We have no quarrel with this general rule. But here the foundation was questionable in that the only identification of the skid marks were that they were of corresponding width to the tires on plaintiff's and defendant's vehicles as measured by defendant and his father. There was no showing that the tires on the two vehicles were other than standard tire widths found on many vehicles, no identification of the debris with either vehicle, no other evidence of any kind placing the accident in that location or indicating that plaintiff's pickup had skidded prior to impact. There was also no claim of negligence on the part of the plaintiff contained in either the pleadings or pre-trial order. Under these circumstances the district court was correct in excluding the offered evidence.

Accordingly, the order of the district court granting defendant a new trial is reversed.


Summaries of

Rasmussen v. Sibert

Supreme Court of Montana
Jul 9, 1969
456 P.2d 835 (Mont. 1969)

lamenting that to allow a litigant to withhold an objection and then appeal on that basis "would permit a litigant to submit his case to the jury for a possible verdict in his favor, and in the event he was unsuccessful, would permit him another determination by another jury"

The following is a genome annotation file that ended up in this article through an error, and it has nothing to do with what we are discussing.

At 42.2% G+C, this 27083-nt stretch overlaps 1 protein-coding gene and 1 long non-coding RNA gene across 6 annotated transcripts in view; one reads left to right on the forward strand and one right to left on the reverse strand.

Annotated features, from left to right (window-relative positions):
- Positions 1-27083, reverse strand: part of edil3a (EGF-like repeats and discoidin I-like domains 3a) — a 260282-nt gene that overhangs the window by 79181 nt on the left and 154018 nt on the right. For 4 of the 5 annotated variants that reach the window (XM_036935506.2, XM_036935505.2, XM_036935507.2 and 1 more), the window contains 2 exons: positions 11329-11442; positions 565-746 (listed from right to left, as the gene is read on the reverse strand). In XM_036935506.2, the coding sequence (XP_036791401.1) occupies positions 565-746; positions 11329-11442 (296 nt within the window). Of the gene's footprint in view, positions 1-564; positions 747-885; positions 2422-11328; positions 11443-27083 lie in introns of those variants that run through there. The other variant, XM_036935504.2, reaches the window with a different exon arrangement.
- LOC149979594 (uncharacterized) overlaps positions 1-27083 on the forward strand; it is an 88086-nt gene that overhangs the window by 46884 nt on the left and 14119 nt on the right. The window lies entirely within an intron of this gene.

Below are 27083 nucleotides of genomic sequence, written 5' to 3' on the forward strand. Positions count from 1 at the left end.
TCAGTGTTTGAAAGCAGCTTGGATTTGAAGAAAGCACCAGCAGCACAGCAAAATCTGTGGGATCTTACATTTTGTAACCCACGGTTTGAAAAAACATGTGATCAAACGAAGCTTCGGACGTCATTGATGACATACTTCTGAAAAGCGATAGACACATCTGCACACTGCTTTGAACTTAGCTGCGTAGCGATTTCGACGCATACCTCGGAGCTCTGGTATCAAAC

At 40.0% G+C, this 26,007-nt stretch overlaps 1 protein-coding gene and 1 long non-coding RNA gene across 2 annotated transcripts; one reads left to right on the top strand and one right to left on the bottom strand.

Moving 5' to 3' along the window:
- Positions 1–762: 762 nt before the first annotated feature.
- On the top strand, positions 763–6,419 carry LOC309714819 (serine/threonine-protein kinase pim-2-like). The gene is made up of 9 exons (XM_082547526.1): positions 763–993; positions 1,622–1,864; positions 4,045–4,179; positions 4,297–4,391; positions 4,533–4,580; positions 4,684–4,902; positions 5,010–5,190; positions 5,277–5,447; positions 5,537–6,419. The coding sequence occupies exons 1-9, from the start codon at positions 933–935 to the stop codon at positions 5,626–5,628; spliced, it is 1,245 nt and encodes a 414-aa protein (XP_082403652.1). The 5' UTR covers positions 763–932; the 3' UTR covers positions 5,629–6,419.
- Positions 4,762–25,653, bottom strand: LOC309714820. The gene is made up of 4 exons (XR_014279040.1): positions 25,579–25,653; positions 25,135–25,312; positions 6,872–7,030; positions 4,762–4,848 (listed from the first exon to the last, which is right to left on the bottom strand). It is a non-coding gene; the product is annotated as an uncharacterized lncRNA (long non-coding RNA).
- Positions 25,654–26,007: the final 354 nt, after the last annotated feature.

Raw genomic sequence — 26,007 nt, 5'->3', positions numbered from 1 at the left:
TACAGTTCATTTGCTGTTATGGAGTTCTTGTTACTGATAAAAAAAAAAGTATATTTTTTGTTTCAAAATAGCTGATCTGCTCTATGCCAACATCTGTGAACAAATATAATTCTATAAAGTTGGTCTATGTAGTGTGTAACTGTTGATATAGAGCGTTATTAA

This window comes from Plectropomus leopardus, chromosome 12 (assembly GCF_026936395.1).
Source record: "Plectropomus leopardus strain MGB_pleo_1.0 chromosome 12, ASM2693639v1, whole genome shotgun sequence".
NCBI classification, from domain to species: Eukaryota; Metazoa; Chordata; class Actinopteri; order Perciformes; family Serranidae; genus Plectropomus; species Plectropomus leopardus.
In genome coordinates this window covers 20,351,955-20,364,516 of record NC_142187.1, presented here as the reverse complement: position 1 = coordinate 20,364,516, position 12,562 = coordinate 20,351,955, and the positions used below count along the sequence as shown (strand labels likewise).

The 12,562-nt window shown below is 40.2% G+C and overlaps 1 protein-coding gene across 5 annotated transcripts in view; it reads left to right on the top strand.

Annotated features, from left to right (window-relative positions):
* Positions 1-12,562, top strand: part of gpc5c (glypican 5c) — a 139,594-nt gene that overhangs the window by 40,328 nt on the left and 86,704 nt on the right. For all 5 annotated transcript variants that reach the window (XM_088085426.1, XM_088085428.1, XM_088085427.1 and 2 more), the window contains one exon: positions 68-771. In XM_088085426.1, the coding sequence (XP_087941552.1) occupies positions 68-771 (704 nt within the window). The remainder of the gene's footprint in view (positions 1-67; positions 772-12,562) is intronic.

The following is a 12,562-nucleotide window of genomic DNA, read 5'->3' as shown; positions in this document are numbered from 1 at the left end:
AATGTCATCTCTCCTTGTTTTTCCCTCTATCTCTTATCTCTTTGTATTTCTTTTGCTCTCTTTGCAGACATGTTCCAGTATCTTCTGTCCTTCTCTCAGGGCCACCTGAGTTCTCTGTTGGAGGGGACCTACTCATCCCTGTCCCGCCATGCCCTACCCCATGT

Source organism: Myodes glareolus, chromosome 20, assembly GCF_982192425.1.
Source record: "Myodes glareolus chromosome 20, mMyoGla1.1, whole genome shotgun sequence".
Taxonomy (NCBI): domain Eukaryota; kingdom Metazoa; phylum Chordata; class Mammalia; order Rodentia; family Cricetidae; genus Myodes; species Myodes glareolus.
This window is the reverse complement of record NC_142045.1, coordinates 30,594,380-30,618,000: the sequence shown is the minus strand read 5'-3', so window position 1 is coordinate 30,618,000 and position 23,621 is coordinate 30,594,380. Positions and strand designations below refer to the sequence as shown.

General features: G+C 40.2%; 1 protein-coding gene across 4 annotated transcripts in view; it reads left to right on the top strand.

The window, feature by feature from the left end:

Summary of this case from McDermott v. Carie, LLC

In Rasmussen v. Sibert (1969), 153 Mont. 286, 293, 456 P.2d 835, 839, we held that the use of juror affidavits is confined exclusively to cases of misconduct of the jury under § 25-11-102(2), MCA. The use of juror affidavits in this case was inappropriate and should not have been permitted by the District Court. Nor should future parties submit juror affidavits for this purpose.

Summary of this case from Rieger v. Coldwell

In Rasmussen, affidavits were submitted to support a motion for new trial based on alleged irregularities in the court proceedings.

Summary of this case from Ahmann v. American Fed. Sav. Loan Ass'n

In Rasmussen v. Sibert (1969), 153 Mont. 286, 456 P.2d 835, we emphasized the importance of immediate objection to erroneous interjection of insurance matters.

Summary of this case from Reno v. Erickstein

In Rasmussen the plaintiff mentioned the forbidden word "insurance" in response to a question of his own counsel, but like appellant here, defendant failed to object until some 26 questions and answers later.

Summary of this case from Klaus v. Hillberry
Case details for

Rasmussen v. Sibert

Case Details


Court:Supreme Court of Montana

Date published: Jul 9, 1969


456 P.2d 835 (Mont. 1969)
456 P.2d 835